Trump’s 'vengeance' campaign is wrecking GOP chances in Georgia: Republican lobbyist
Donald Trump speaking with supporters at an event hosted by Students for Trump and Turning Point Action at Dream City Church in Phoenix, Arizona in 2020. (Gage Skidmore/Flickr)

Legal pressure against Donald Trump is intensifying in Georgia, where investigations into his efforts to overturn the election could result in prosecution -- and his ongoing "vengeance" campaign threatens the state's Republican Party.

A Georgia prosecutor is probing his pressure campaign against secretary of state Brad Raffensperger to "just find" him enough votes to undo Joe Biden's election win, and those findings are being shared with the House select committee investigating the Jan. 6 insurrection -- and the Justice Department is also investing Trump's link to threats from his supporters against election officials nationwide, reported The Guardian.

"Trump engaged in a pattern of repeated personal communications aimed at altering the vote count and making himself the winner in Georgia," said Donald Ayer, a former deputy attorney general in the first Bush administration who co-authored a Brookings Institute report on Trump's efforts in Georgia.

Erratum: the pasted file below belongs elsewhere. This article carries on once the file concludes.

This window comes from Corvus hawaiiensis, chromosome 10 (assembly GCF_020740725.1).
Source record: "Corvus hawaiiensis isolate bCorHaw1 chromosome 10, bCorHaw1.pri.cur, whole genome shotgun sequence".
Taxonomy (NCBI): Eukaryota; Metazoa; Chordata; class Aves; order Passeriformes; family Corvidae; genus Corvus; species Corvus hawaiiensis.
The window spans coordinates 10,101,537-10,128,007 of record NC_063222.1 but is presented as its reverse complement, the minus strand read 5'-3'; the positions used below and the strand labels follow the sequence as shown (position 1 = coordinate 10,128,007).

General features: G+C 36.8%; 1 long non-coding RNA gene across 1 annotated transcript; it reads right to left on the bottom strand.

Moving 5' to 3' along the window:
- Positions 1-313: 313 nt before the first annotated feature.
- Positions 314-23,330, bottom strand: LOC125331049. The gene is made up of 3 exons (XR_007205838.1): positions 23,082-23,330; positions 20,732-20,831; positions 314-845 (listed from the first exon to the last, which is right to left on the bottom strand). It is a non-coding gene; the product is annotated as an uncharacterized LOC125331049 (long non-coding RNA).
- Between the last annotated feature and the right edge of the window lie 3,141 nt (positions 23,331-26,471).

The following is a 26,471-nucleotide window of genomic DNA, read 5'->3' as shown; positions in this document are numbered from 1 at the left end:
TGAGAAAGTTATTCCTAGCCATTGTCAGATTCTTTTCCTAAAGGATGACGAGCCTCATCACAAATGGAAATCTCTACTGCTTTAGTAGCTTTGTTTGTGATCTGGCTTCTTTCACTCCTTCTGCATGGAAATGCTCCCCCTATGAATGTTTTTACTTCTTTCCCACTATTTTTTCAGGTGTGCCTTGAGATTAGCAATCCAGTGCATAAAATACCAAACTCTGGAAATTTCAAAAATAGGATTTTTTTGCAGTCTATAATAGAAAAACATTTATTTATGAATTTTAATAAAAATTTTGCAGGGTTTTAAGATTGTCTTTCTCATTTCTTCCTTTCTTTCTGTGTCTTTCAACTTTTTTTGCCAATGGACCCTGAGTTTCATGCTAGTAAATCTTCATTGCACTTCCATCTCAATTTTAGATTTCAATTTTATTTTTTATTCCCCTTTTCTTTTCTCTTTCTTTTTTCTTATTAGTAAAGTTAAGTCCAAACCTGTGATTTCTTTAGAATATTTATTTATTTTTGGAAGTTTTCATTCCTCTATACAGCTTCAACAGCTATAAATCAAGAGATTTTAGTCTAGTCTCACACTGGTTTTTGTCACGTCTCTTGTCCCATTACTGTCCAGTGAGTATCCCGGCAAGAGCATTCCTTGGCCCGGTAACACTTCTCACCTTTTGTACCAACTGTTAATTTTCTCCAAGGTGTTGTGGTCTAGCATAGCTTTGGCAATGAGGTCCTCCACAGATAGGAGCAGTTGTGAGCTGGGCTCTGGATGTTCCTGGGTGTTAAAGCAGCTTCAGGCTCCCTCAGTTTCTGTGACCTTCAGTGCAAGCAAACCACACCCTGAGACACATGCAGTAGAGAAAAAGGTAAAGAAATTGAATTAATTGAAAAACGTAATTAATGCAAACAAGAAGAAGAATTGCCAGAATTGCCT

Ayers and his co-authors concluded that Trump faced "substantial risk" of prosecution in Georgia for multiple crimes.

"He did so in the absence of any even arguable evidence of voting or counting irregularities," Ayers said. "Unless there are other presently unknown facts that would explain it, this conduct appears to satisfy the requirements of a number of Georgia criminal statutes."

The FBI is also investigating threats made by Trump supporters against election officials who the former president singled out by name at rallies and on social media.

"I hope the FBI makes some arrests," said Richard Barron, who heads the Fulton County board of elections. "People need to be held accountable for making threats against public officials."

Those threats increased after Trump singled him out, and some Republicans believe the ex-president's ongoing efforts to punish and replace GOP officials who declined to go along with his election lies will end up hurting Georgia's party.

"I think the Trump presence in Georgia has not been good for the GOP's politics the last two years," said Republican lobbyist Ed Rogers. "Politics is about addition, and vengeance is not consistent with addition."